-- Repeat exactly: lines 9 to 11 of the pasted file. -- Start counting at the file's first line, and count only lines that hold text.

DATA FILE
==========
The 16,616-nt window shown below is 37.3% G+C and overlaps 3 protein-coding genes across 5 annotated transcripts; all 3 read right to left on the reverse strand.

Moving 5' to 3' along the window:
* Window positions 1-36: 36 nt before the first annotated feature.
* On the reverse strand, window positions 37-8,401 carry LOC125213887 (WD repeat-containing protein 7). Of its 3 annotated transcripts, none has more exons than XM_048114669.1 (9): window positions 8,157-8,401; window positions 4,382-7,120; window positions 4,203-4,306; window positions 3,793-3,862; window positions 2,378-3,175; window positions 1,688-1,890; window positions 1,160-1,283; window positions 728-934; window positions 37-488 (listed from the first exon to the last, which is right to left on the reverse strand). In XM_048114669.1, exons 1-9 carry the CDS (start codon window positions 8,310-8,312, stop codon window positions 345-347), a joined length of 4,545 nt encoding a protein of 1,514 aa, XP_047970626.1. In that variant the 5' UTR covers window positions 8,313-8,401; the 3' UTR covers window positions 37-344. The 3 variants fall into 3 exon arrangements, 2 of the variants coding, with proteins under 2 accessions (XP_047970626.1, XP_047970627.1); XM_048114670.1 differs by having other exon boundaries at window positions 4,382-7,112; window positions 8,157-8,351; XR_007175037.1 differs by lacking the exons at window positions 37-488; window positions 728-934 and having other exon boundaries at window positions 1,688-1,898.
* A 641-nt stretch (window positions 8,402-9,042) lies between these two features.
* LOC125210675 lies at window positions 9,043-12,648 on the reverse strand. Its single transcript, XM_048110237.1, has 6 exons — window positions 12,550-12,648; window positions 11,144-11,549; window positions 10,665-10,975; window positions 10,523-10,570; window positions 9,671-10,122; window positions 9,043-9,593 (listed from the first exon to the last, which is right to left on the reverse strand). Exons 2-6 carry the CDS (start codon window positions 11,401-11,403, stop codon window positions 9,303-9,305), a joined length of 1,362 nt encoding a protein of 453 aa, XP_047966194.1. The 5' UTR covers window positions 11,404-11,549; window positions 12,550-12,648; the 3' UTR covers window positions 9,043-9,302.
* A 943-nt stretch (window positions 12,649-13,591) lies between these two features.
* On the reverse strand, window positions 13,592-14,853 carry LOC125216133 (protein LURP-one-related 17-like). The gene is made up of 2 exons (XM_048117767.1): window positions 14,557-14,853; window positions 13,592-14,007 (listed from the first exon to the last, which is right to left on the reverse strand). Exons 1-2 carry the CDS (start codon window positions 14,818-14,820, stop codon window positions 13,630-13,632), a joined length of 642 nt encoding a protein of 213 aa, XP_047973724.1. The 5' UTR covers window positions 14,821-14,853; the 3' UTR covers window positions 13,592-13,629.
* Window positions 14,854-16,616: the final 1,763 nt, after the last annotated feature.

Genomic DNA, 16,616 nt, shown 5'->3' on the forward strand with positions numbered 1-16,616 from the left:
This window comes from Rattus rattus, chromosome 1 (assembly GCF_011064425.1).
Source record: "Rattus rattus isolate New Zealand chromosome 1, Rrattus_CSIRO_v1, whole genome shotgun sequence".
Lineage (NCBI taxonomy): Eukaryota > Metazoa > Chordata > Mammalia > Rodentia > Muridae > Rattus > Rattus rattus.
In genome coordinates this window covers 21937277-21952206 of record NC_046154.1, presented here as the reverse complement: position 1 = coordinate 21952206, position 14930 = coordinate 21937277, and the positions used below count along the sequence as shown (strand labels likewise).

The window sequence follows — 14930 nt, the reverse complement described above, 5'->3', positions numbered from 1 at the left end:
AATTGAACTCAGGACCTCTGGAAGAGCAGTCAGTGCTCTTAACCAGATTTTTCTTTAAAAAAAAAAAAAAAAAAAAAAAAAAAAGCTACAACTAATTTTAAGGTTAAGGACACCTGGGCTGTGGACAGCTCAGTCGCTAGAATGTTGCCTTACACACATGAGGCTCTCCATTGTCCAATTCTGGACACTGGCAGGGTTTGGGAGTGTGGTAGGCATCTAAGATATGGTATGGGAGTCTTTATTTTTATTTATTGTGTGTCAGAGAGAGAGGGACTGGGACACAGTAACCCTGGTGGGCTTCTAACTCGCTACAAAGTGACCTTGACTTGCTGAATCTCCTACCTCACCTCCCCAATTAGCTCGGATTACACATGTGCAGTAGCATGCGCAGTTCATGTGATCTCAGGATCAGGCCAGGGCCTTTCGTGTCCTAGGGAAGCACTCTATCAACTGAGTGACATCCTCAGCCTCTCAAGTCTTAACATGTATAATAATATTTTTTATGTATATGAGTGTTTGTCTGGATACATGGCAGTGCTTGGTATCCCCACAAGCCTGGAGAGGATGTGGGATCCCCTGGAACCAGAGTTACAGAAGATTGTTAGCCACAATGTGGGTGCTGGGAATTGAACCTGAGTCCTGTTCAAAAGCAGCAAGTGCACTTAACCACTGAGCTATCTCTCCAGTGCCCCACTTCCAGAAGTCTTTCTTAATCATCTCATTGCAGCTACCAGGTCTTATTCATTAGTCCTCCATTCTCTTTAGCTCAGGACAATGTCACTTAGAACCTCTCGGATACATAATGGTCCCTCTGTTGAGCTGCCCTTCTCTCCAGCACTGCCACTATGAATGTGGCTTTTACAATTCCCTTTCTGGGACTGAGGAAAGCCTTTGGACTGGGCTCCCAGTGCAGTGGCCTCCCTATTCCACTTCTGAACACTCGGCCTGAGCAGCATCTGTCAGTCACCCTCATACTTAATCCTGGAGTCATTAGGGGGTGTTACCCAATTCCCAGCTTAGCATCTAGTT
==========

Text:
* Window positions 14,854-16,616: the final 1,763 nt, after the last annotated feature.

Genomic DNA, 16,616 nt, shown 5'->3' on the forward strand with positions numbered 1-16,616 from the left:
This window comes from Rattus rattus, chromosome 1 (assembly GCF_011064425.1).